Oemleria cerasiformis (Torr. & A. Gray ex Hook. & Arn.) Landon
Indian-plum (Indian plum)
Rosaceae (Rose family)

Introduction to Vascular Plants

Photograph

© Kent Brothers     (Photo ID #116)


Map

E-Flora BC Static Map

Distribution of Oemleria cerasiformis
Click here to view the full interactive map and legend

Introduction

Indian Plum is 5 m tall shrub that is found in North America from British Columbia south to northern California. In British Columbia, it is found in the extreme southwest corner of the province, on the mainland and on southeastern Vancouver Island. It is one of the first native species to flower in the spring, coinciding with the arrival the Rufous Hummingbird, and has been observed flowering as early as the last week in February. Flowers are in loose drooping clusters of white flowers and are mostly unisexual, with male and female flowers on separate plants. Fruits are initially orange in colour, turning blue as they ripen.

Species Information

General:
Medium to tall shrub, 1-5 m tall; stems clumped, arching; pith chambered; bark bitter, purplish-brown.
Leaves:
Alternate, deciduous, lanceolate to oblong-egg-shaped or elliptic, short-stalked, the stalks 5-10 mm long, the blades 5-12 cm long, not toothed, pale green and smooth above, paler and often sparsely hairy below; crushed leaves smell like cucumber.
Flowers:
Inflorescences loose, drooping, bracted, 5- to 10-cm long clusters, at the ends of short axillary branchlets, of several (5 to 10) stalked flowers; flowers mostly unisexual, the male and female flowers on separate plants, appearing very early in the year, as the leaves develop; corollas greenish-white, saucer- to cup-shaped, about 1 cm across, the petals 5, egg-shaped, 5-6 mm long, spreading (shorter, narrower and erect on female flowers); calyces 6-7 mm long, 5-lobed, the lobes about equalling the top-shaped hypanthium; ovaries (female plants) usually 5, superior; stamens 15.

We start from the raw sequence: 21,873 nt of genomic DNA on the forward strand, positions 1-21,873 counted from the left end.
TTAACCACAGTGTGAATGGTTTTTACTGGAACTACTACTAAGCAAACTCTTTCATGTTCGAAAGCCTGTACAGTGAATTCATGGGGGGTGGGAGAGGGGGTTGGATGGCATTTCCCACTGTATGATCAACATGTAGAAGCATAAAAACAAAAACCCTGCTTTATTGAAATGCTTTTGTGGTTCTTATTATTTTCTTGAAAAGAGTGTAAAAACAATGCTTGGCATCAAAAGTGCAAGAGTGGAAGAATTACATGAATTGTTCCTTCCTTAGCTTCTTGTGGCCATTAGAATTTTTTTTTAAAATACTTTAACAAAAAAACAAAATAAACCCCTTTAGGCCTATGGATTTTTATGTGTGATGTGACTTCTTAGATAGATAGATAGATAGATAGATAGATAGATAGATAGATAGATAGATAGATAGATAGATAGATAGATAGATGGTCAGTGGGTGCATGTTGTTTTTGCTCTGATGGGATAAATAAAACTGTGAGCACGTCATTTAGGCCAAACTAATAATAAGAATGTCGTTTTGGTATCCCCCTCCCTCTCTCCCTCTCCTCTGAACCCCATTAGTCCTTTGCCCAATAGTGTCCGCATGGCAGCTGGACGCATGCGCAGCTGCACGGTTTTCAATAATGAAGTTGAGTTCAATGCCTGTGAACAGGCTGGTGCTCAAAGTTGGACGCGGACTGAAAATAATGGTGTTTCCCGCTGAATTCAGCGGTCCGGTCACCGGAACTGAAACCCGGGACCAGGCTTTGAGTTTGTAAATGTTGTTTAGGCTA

Fruits:
Fleshy drupes, like small plums with a large stone, bean-shaped, about 1 cm long, peach-coloured, ripening to bluish-black with a whitish bloom, 1 to 5 per female flower; seeds 1 per drupe.

SourceThe Illustrated Flora of British Columbia

Illustration

If more than one illustration is available for a species (e.g., separate illustrations were provided for two subspecies) then links to the separate images will be provided below. Note that individual subspecies or varietal illustrations are not always available.

USDA Species Characteristics

Flower Colour:
White
Blooming Period:
Spring
Fruit/Seed characteristics:
Colour: Purple
Present over the
Source:  The USDA

Ecology

Ecological Framework for Oemleria cerasiformis

The table below shows the species-specific information calculated from
original data (BEC database) provided by the BC Ministry of Forests and Range.
(Updated August, 2013)

Site Information
Value / Class

Avg

Min

Max

Elevation (metres)
45 1 500
Slope Gradient (%)
10 0 84

Aspect (degrees)
[0 - N; 90 - E; 180 - S; 270 - W]

35 45 360
Soil Moisture Regime (SMR)
[0 - very xeric; 4 - mesic;
8 - hydric]
5 1 7
Modal Nutrient Regime
Class
D
# of field plots
 species was recorded in:
165
Modal BEC Zone Class
CDF

All BEC Zones (# of stations/zone) species was recorded in

CDF(158), CWH(7)

Habitat and Range

Moist to dry open forests, forest edges, thickets, streambanks, clearings and roadsides in the lowland zone; frequent on S Vancouver Island, the Gulf Islands and the adjacent mainland; S to N CA.

SourceThe Illustrated Flora of British Columbia

Synonyms

Synonyms and Alternate Names:
Nuttallia cerasiformis Torr. & A. Gray ex Hook. & Arn.
Osmaronia cerasiformis (Torr. & A. Gray ex Hook. & Arn.) Greene

Taxonomic Notes

In 2010, this species was noted flowering on February 25th.